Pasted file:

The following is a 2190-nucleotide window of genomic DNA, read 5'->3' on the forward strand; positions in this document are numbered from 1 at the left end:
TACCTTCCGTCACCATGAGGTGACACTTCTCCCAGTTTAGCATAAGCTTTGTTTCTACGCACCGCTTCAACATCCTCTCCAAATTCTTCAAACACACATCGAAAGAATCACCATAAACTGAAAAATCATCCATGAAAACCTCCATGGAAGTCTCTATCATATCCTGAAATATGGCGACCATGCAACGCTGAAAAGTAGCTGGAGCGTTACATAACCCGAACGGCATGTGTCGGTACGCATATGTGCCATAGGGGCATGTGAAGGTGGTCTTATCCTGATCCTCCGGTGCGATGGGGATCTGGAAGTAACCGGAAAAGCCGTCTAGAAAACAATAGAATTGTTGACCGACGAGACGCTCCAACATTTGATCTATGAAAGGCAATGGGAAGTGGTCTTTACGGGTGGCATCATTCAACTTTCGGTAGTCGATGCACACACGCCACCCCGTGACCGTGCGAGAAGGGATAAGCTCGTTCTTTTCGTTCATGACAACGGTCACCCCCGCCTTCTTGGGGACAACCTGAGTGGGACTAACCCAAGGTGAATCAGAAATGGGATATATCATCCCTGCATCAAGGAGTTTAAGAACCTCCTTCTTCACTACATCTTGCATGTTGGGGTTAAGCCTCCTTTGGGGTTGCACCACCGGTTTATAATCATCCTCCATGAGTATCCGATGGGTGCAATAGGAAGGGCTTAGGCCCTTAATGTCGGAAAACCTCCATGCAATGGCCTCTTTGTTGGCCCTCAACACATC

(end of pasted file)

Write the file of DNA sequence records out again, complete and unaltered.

The following is a 2190-nucleotide window of genomic DNA, read 5'->3' on the forward strand; positions in this document are numbered from 1 at the left end:
TACCTTCCGTCACCATGAGGTGACACTTCTCCCAGTTTAGCATAAGCTTTGTTTCTACGCACCGCTTCAACATCCTCTCCAAATTCTTCAAACACACATCGAAAGAATCACCATAAACTGAAAAATCATCCATGAAAACCTCCATGGAAGTCTCTATCATATCCTGAAATATGGCGACCATGCAACGCTGAAAAGTAGCTGGAGCGTTACATAACCCGAACGGCATGTGTCGGTACGCATATGTGCCATAGGGGCATGTGAAGGTGGTCTTATCCTGATCCTCCGGTGCGATGGGGATCTGGAAGTAACCGGAAAAGCCGTCTAGAAAACAATAGAATTGTTGACCGACGAGACGCTCCAACATTTGATCTATGAAAGGCAATGGGAAGTGGTCTTTACGGGTGGCATCATTCAACTTTCGGTAGTCGATGCACACACGCCACCCCGTGACCGTGCGAGAAGGGATAAGCTCGTTCTTTTCGTTCATGACAACGGTCACCCCCGCCTTCTTGGGGACAACCTGAGTGGGACTAACCCAAGGTGAATCAGAAATGGGATATATCATCCCTGCATCAAGGAGTTTAAGAACCTCCTTCTTCACTACATCTTGCATGTTGGGGTTAAGCCTCCTTTGGGGTTGCACCACCGGTTTATAATCATCCTCCATGAGTATCCGATGGGTGCAATAGGAAGGGCTTAGGCCCTTAATGTCGGAAAACCTCCATGCAATGGCCTCTTTGTTGGCCCTCAACACATC